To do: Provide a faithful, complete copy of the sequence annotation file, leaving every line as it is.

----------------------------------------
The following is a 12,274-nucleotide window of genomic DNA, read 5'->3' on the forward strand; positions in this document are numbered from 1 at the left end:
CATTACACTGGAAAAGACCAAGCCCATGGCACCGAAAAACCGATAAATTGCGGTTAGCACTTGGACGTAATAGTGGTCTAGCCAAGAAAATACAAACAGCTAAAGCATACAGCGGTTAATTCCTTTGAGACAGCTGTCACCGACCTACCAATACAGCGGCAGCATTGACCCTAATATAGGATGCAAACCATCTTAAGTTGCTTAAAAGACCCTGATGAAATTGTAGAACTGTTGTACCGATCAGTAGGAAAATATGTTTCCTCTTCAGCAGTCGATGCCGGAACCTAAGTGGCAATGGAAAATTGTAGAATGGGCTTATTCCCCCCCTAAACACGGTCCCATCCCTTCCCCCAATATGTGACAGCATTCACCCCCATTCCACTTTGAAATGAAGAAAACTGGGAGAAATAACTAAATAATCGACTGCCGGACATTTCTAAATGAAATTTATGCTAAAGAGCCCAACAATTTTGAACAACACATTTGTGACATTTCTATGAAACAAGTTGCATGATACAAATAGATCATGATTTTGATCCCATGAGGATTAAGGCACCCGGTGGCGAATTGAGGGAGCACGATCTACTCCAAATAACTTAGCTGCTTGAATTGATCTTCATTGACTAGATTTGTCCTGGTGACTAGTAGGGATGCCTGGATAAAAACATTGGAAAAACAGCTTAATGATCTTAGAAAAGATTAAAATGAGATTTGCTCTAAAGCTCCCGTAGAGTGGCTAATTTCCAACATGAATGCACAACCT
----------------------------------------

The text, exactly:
The following is a 12,274-nucleotide window of genomic DNA, read 5'->3' on the forward strand; positions in this document are numbered from 1 at the left end:
CATTACACTGGAAAAGACCAAGCCCATGGCACCGAAAAACCGATAAATTGCGGTTAGCACTTGGACGTAATAGTGGTCTAGCCAAGAAAATACAAACAGCTAAAGCATACAGCGGTTAATTCCTTTGAGACAGCTGTCACCGACCTACCAATACAGCGGCAGCATTGACCCTAATATAGGATGCAAACCATCTTAAGTTGCTTAAAAGACCCTGATGAAATTGTAGAACTGTTGTACCGATCAGTAGGAAAATATGTTTCCTCTTCAGCAGTCGATGCCGGAACCTAAGTGGCAATGGAAAATTGTAGAATGGGCTTATTCCCCCCCTAAACACGGTCCCATCCCTTCCCCCAATATGTGACAGCATTCACCCCCATTCCACTTTGAAATGAAGAAAACTGGGAGAAATAACTAAATAATCGACTGCCGGACATTTCTAAATGAAATTTATGCTAAAGAGCCCAACAATTTTGAACAACACATTTGTGACATTTCTATGAAACAAGTTGCATGATACAAATAGATCATGATTTTGATCCCATGAGGATTAAGGCACCCGGTGGCGAATTGAGGGAGCACGATCTACTCCAAATAACTTAGCTGCTTGAATTGATCTTCATTGACTAGATTTGTCCTGGTGACTAGTAGGGATGCCTGGATAAAAACATTGGAAAAACAGCTTAATGATCTTAGAAAAGATTAAAATGAGATTTGCTCTAAAGCTCCCGTAGAGTGGCTAATTTCCAACATGAATGCACAACCT